Milena has just gotten the green light for solid food for Mateo! But which foods? How often? How much? Is oatmeal all there is? Luckily for us there is a local entrepreneur who has made a business out of answering these questions. Nicole Yorio Jurick of Peasful Kitchen. She gave Milena a jump start on how to begin feeding Mateo.
We’d love to hear about you and Peasful Kitchen. How did you get started- and as a mom yourself- how do you keep all of it going?
Five years ago, I found myself alone in my kitchen on a Sunday night peeling, chopping, steaming and pureeing carrots to make for my son to eat. I knew there had to be a more fun way to make baby food, so I started Peasful Kitchen as a place where parents could connect, socialize, and do something productive for their child. They leave our classes with a freezer stocked with food AND they get a fun night out (yes, parents bring wine and beer to drink while they cook)! Since then, I’ve had two more children, so running a business can get tricky. Luckily, I have part time help from my nanny so I cram in as much as I can in those “free” hours!
I totally get it! When are babies usually ready to start solid foods?
Most babies are ready for solids sometime around 6 months. I started my first two on solids around 5 months. I’ve been a little lazier with my third child, who turns six months this week, so I’m plan to start feeding her this week. (#thirdchildproblems–the struggle is real!) The most sure sign of readiness is that the baby is able to swallow the food, versus pushing the food out of their mouth with their tongue. The changeover takes a bit of practice since they are used to the sucking motion.
How do I introduce Mateo to solid food?
We recommend starting with one fruit or vegetable, and introducing a new food every 3-4 days. This will help parents identify the culprit should their baby have any type of reaction, such as a rash, bloody stool, or vomit. These types of incidences are rare, but it’s better to know exactly the food that’s causing it, versus having to guess between two or three.
How much should I feed Mateo and how often? How does this work in conjunction with bottle or breast feeding?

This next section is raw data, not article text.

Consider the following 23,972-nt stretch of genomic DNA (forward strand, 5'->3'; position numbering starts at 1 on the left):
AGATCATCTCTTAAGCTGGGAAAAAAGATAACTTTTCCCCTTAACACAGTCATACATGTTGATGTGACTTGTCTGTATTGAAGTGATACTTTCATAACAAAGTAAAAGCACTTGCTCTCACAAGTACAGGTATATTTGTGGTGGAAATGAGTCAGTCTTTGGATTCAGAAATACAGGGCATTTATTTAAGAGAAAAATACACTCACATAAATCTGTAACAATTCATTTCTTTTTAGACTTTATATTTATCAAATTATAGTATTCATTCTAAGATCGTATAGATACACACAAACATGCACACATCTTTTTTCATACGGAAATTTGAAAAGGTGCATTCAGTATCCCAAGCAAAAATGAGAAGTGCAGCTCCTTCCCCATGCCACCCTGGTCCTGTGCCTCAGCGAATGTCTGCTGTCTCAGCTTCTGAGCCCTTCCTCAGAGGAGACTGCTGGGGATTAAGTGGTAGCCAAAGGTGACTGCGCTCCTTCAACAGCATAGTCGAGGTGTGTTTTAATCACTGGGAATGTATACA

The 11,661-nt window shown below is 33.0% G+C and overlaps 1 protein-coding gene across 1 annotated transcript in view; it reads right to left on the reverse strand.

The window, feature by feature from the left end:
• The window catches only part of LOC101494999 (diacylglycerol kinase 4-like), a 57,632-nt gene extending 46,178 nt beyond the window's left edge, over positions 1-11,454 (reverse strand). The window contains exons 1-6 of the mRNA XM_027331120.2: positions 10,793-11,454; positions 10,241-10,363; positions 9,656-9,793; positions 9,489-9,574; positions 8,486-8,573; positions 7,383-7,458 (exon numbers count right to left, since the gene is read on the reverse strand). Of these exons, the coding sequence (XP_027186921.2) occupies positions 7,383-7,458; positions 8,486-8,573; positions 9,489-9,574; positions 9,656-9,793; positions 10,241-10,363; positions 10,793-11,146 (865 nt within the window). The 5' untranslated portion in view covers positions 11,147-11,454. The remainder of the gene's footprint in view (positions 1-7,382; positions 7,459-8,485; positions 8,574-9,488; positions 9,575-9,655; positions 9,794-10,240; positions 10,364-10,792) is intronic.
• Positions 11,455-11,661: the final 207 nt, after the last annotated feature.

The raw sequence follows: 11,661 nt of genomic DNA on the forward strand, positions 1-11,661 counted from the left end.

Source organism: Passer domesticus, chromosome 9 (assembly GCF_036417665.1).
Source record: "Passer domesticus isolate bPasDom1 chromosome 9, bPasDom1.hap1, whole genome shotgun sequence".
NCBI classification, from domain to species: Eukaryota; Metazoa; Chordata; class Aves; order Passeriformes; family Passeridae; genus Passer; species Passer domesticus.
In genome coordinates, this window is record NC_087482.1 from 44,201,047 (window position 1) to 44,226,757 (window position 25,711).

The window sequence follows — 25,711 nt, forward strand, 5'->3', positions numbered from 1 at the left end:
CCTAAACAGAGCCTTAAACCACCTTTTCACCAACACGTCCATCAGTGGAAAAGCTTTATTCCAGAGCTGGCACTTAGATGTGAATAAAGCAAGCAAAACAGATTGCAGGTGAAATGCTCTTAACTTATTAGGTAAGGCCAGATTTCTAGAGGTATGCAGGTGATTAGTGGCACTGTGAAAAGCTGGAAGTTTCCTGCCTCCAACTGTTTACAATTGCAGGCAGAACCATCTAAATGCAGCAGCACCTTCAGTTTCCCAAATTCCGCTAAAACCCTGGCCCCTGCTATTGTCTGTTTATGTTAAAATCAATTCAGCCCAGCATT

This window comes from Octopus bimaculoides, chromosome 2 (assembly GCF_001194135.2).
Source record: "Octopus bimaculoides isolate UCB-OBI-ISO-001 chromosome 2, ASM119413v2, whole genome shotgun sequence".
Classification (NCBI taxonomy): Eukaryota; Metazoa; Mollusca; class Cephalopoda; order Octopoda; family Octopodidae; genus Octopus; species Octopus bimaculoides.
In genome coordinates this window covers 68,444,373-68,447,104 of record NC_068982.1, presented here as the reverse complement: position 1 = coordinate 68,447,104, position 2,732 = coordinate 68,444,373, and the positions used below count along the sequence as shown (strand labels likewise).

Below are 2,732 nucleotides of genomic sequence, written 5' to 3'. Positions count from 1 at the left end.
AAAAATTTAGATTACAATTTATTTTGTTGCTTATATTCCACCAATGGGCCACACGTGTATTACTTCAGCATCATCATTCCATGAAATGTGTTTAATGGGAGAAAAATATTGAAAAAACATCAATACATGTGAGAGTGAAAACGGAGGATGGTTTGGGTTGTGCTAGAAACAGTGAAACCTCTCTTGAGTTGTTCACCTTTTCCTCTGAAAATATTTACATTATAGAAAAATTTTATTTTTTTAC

Breast milk and/or formula is meant to be baby’s primary form of nutrition for the first year of their life. When babies first start eating solids, it’s not meant to replace any bottle or breast feeding (so if you think you’re constantly feeding your kid, now here’s one more meal to add to the mix!). Over time, as they get to be 10 months +, they’ll naturally start to drink less and eat more, but that comes in time.
What foods are best to start with?
Our parents’ generation believed that rice cereal and oatmeal were the best starter foods, but now pediatricians recommend starting with a fruit or a vegetable. Many parents think that if they feed their baby fruit first, they won’t like the veggies, but the truth is that breast milk is sweet and formula is bitter, so your baby is already used to those tastes. For no particular reason, I started my first on carrots, and my second on pears. I just bought a butternut squash, so that will by my daughter’s first food. The most important thing is that the food gets cooked and then pureed completely smooth so it’s easy for baby’s tummy to digest.
What are the next foods I can give Mateo?
Once your baby has gone through some single-ingredient purees, it’s time to have some fun and experiment with blends of fruits and veggies, herbs, and spices. Studies show that the more flavors a baby is exposed to before age one, the more varieties of food they eat at age 6. I tell parents to think of what combination sound good to them–apples and cinnamon, peas and mint, cauliflower and curry–the possibilities are endless!
As you have built a business around this- I know you believe that home-made baby food is best- how do I even get started?
Homemade food not only tastes better than store bought (if you need proof, try tasting a jar of baby food green beans–yuck!), but it also contains more vitamins and nutrients AND it gives young babies a taste of what fruits and vegetables should actually taste like. If you blind tasted a jar of, say, sweet potatoes, it would be hard to identify what you are actually eating. Most parents have the goal of having their kids eat a variety of fruits and veggies, and that starts by teaching kids from the start how they are actually supposed to taste. Parents can check out our blog for recipes or refer to this super helpful cooking guide (we saw and LOVED these charts!) or register for one of our group or private classes.
Are there foods I should not give my baby?
1. Salt (babies kidneys cant handle excess sodium, so don’t add salt to baby food and watch for sodium levels of prepackaged products)
2. Honey (this can cause botulism–a serious and potentially fatal disease–in infants under age 1
3. Sugar. Any parent of a 2-year-old will tell you that the sugar tooth develops FAST–so why rush it?
I want to get started learning this process, how do I reach you? email@example.com